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Culture Minister Ed Vaizey has placed a temporary export bar on an extremely rare gold gem-set tiger’s head finial from the throne of Tipu Sultan.
Culture Minister Ed Vaizey has placed a temporary export bar on an extremely rare gold gem-set tiger’s head finial from the throne of Tipu Sultan created by the Royal Workshop of Mysore. This will provide a last chance to raise the money to keep this historic item in the United Kingdom.
The Minister’s ruling follows a recommendation by the Reviewing Committee on the Export of Works of Art and Objects of Cultural Interest, administered by the Museums, Libraries and Archives Council (MLA). The Committee recommended that the export decision be deferred on the grounds that the finial is of outstanding significance for the study of Tipu Sultan, his relationship with the rest of India and the British in the sub-continent.
Items connected to Tipu Sultan (1750 - 1799) - the ‘Tiger of Mysore’ - are a source of enduring fascination, closely connected to British history and its long-standing ties to southern Asia. Made of gold and set with diamonds, rubies and emeralds atop a black marble base inscribed with Persian script, the tiger’s head finial formed part of the galleried edge to the throne of Tipu Sultan. It was created as a mark of Tipu’s newly proclaimed independence from the Mughal state in Delhi. After the Siege of Seringapatam by British and allied forces in 1792, the throne was dismantled and the very large amount of gold with which it was covered, along with the canopy and other jewelled parts, were divided amongst the victors.
The finial is a good example of eighteenth century Indian craftsmanship; the item was previously unknown and unstudied by scholars. It is not only of importance on account of its beauty and rarity, but also because of the enigmatic inscription, which may allude to Tipu’s fascination with astrology, dream interpretation and calligrams.
Lord Inglewood, Chairman of the Reviewing Committee, said:
“There are many objects which belonged to Tipu which are still not fully understood. The discovery of this finial could be of key importance to the study of Tipu objects and reveal much more about the man himself and his place in the history of our country, as well as broadening our knowledge of the cultural context of the times in which he lived.”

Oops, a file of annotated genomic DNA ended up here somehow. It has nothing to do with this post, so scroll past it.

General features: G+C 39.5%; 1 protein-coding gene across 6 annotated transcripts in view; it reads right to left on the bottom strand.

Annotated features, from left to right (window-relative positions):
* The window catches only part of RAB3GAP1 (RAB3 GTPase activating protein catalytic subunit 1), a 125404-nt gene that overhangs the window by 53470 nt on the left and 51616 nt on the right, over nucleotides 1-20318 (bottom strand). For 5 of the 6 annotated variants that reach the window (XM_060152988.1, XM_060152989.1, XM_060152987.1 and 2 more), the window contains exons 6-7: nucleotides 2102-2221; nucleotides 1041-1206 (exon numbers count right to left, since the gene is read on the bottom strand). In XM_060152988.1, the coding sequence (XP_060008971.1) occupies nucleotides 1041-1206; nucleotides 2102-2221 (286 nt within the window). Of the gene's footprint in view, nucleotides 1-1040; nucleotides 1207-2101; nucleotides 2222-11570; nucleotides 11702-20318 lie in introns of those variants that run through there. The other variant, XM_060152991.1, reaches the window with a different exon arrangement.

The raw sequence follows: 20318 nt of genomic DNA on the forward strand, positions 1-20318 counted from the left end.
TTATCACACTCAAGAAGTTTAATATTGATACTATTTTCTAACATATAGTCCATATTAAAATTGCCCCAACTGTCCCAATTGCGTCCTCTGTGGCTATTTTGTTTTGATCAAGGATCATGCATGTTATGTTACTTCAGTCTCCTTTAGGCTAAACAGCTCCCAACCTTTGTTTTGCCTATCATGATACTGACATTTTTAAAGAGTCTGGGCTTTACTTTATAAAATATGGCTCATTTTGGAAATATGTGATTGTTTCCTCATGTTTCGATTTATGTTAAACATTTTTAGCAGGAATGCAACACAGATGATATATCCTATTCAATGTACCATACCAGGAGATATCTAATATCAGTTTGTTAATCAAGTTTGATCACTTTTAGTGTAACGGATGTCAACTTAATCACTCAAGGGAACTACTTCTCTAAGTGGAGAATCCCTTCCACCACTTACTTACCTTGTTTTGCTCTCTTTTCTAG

The decision on the export licence application for the finial will be deferred for a period ending on 15th August 2010 inclusive. This period may be extended until 15th November 2010 inclusive if a serious intention to raise funds with a view to making an offer to purchase the finial at the recommended fair market price of £389,600 net of VAT is expressed.
Anyone interested in making an offer to purchase the tiger’s head finial should contact the owner’s agent through:
The Reviewing Committee on the Export of Works of Art and Objects of Cultural Interest
Museums, Libraries and Archives Council
14 Bennetts Hill
Telephone 0121 345 7428
Notes to Editors
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The Reviewing Committee on the Export of Works of Art and Objects of Cultural Interest is an independent body, serviced by MLA, which advises the Secretary of State for Culture, Media and Sport on whether a cultural object, intended for export, is of national importance under specified criteria. Where the Committee finds that an object meets one or more of the criteria, it will normally recommend that the decision on the export licence application should be deferred for a specified period. An offer may then be made from within the United Kingdom at or above the recommended fair market price.
The details of the finial are:
An important gem-set gold finial in the form of a tigers head from the throne of Tipu Sultan
Mysore (Seringapatam), made between 1787-1793
Gold sheet over a natural resin core, set with rubies, diamonds and emeralds with the head mounted on a black marble pedestal with four gilt-metal claw and ball feet and a partial applique inscription in gilt metal
The head measures 6.9 cm high and 338g; total height with pedestal 17.5 cm
The motif of the tiger’s head being associated with Tipu is of special interest. The throne was a central element of Tipu’s ideas on kingship with each component of the throne contributing to a better understanding of the whole. The date the finial was made is also important as it was the time when the focus of power in southern India shifted irrevocably to the British.
Further details about the tiger’s head finial can be found in the auction catalogue at the Bonhams website.
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